By Susan M. Shaw, Huffington Post
Even as the disgraces, crassness, and affronts to human dignity increase almost daily in the Trump administration, many evangelical Christians continue to stand beside this regime. Although the words and actions of Trump’s government seem antithetical to Christian values, his supporters seem unperturbed by the lies, conflicts of interest, immorality, and lack of compassion that characterize this administration. These contradictions, however, begin to make sense if we analyze this kind of evangelicalism as a political theology directed toward theocracy rather than an expression of authentic Christian faith through political activism.
As a political theology, Trumpian evangelicalism arises from the Christian Right’s history of wedding church and state in order to further the political goals of Christian theocracy and triumphalism. In other words, Trumpian evangelicalism seeks to impose on all Americans a particular brand of evangelical thought and morality through legislation and court decisions that affirm government by the dictates of the (political evangelical) church and the triumph of the (political evangelical) church over other forms of religious and political organization.
Trumpian evangelicalism, then, rests on a number of theological tenets developed through the rise of the Christian Right and refined to direct the most effective political gain:
God sides with the powerful. At the center of Trumpian evangelicalism is a concern with the amassing and enacting of religio-political power. Trumpian evangelicals make no attempts to mask their quest for power because they understand the accumulation of power and winning as evidence of God’s approval. Both Rep. Michele Bachmann and Rev. Franklin Graham, for example, have attributed Trump’s win to God’s intervention. In this modern iteration of a deuteronomic theology—God rewards the good and punishes the bad—power is a reflection of God’s approval, powerlessness of God’s disapproval.
All people are equal at the foot of the cross, but some are more equal than others. In Trumpian evangelicalism, God’s acceptance only extends so far. And so, reflecting God’s judgment against those outside the circle of care, Trumpian evangelicals can insult, exclude, vilify, and discriminate against Muslims, Mexicans, LBGTQ people, people of color, poor people, and people with disabilities. These are not the powerful; they are not the people with whom God sides; and therefore they are legitimate objects of Trumpian evangelical scorn, derision, and harm. For example, Tony Perkins, president of the conservative Family Research Council, pressured Trump and Republicans to oppose providing medical services for transgender military members. In fact, the FRC referred to the proposal to provide services as the work of “the forces of darkness.”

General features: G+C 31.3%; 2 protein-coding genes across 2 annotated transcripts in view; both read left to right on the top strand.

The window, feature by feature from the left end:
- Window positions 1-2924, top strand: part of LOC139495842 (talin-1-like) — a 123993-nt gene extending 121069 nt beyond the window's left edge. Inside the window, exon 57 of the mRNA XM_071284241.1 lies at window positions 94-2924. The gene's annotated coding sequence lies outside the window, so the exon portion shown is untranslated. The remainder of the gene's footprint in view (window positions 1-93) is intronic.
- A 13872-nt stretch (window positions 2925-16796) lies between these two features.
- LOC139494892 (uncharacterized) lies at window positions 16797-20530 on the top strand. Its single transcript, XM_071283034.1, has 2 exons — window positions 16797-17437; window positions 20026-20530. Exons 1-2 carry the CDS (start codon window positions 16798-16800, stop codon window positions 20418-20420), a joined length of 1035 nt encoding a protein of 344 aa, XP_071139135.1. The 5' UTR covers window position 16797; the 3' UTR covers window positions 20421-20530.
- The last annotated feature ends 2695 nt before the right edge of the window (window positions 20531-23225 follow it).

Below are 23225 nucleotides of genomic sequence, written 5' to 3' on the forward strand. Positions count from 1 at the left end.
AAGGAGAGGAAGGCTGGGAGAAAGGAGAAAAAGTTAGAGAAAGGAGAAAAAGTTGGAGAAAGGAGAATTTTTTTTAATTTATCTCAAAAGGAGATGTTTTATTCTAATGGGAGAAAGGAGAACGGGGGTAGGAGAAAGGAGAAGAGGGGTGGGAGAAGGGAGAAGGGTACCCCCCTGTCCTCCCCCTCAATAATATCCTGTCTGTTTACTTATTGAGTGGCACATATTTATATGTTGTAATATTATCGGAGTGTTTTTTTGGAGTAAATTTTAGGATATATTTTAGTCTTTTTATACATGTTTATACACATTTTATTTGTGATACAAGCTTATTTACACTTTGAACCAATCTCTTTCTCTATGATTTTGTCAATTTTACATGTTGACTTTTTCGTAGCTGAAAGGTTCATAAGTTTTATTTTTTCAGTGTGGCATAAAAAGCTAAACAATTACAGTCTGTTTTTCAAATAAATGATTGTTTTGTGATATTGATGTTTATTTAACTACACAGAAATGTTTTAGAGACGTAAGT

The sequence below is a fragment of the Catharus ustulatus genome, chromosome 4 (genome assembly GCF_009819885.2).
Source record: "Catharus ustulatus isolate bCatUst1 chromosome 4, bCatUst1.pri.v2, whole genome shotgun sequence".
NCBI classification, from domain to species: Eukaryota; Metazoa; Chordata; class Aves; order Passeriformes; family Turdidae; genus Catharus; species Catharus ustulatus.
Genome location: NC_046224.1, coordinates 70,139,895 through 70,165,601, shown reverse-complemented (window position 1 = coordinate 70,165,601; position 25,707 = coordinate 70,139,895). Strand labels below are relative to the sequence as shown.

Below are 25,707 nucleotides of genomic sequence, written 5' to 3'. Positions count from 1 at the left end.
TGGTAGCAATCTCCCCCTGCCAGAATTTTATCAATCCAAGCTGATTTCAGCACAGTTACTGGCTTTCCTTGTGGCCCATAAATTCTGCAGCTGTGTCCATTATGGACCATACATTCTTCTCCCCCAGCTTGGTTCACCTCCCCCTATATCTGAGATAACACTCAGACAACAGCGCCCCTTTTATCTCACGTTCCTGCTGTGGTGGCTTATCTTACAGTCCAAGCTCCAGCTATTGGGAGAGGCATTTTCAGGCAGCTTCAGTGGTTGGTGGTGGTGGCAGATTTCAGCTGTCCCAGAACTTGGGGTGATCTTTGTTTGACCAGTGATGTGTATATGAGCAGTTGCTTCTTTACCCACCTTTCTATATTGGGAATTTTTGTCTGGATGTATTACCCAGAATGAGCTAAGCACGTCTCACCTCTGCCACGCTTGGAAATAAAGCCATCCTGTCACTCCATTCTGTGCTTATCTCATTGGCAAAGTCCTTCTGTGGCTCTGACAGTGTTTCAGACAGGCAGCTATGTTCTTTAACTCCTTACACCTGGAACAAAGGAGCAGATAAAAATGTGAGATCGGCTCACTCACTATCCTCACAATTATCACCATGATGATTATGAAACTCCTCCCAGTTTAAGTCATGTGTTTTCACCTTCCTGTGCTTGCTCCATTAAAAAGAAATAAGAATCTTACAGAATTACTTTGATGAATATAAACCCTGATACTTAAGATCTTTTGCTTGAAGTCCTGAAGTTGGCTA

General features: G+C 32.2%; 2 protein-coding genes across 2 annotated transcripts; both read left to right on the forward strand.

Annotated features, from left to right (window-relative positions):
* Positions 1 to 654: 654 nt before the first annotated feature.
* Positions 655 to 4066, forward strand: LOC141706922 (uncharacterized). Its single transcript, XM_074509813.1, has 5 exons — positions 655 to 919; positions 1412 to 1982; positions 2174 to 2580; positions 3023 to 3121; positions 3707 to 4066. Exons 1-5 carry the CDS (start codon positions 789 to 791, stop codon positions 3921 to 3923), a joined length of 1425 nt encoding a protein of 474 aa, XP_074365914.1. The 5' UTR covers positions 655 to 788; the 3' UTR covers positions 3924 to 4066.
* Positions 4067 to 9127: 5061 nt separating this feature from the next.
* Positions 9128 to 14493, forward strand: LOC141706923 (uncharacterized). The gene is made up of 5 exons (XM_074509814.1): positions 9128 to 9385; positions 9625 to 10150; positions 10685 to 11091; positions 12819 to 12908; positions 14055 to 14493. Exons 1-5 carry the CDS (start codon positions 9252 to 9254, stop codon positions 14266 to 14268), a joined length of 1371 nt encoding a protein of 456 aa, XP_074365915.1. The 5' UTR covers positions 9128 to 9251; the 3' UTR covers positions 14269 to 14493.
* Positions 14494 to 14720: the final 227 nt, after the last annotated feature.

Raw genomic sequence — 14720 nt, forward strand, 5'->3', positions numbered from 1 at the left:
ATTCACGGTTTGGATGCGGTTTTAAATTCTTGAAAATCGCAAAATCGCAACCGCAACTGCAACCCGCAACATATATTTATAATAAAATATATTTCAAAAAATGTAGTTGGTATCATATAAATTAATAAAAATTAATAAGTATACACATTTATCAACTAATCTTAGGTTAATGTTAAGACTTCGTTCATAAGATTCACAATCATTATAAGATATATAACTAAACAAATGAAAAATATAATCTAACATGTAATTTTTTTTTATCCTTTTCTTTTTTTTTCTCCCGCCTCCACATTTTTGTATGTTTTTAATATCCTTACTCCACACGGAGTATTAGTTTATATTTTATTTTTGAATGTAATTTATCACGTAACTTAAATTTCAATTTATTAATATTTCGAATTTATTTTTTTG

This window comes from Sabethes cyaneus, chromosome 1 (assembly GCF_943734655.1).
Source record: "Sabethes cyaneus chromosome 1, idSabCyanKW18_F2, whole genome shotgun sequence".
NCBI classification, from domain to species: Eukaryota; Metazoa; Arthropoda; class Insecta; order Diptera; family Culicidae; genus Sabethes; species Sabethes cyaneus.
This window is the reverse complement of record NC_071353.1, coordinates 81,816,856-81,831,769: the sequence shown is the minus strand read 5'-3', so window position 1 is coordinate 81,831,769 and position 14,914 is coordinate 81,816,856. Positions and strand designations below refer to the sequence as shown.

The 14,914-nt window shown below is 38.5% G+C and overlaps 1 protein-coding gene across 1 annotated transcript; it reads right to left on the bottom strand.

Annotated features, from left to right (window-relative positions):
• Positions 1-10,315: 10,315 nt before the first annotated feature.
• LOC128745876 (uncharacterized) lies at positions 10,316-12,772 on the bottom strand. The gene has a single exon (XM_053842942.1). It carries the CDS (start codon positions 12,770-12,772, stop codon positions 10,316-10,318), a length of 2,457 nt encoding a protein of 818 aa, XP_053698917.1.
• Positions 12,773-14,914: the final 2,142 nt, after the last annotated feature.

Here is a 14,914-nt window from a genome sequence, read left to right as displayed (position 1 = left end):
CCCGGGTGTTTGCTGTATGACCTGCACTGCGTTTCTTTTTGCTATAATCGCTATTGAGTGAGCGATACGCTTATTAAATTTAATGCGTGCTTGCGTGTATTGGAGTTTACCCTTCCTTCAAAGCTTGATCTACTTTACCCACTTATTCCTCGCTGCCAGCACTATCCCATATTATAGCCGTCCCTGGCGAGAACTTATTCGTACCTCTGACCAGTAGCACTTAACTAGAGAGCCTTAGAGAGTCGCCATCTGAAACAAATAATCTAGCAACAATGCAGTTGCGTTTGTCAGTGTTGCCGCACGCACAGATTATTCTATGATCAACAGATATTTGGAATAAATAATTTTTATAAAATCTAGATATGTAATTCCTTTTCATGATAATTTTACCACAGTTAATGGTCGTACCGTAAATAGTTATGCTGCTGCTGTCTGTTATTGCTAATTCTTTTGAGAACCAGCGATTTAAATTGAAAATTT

Ends justify means in the struggle for God, gold, and glory. A certain utilitarianism characterizes Trumpian evangelicalism. Within it, no lie—no matter how big; no words—no matter how vile; no action—no matter how violent is beyond the pale as long as it moves government toward the theocratic kingdom Trumpian evangelicals desire. The fact that Sarah Huckabee Sanders, daughter of a Baptist minister, who calls herself Christian, can day after day repeat and defend the outright lies of this administration demonstrates the extent to which Trumpian evangelicals have embraced a utilitarian view that excuses any behavior as long as it advances their agenda. As New York Times columnist David Leonhardt noted in a January piece on the Muslim travel ban, “Let’s not mince words. President Trump’s recent actions are an attempt to move the United States away from being the religiously free country that the founders created — and toward becoming an aggressively Christian country hostile to other religions.”
The “Wall of Separation” is between people, not church and state. Trump’s proposed border wall, like his travel ban, is a physical representation of the psychological, emotional, and relational walls this administration is building between people. Trumpian evangelicals embrace an us vs them worldview that situates themselves as God’s only true people with the rest of us as targets for conversion and/or defeat. Rather than approaching difference with openness and compassion, Trumpian evangelicals are openly hostile toward diverse groups. A 2016 Barna Group study found that “Evangelicals are among the least likely of religious groups to support [Black Lives Matter], and the most likely to hold conservative positions on race.” Trumpian evangelicals have targeted gay rights by arguing their religious freedoms supersede the rights of lesbian, gay, bisexual, and queer people to equal treatment in public accommodation. A Pew Research poll showed that 76% of evangelicals support Trump’s revised Muslim travel ban.
The political theology of Trumpian evangelicals is a white, nationalist, heterosexist, and patriarchal belief system that reinscribes power in a vision of an America First Christian theocracy ruled by narrow evangelical dictates through any means necessary. This is another gospel, but it is not the gospel of Jesus Christ.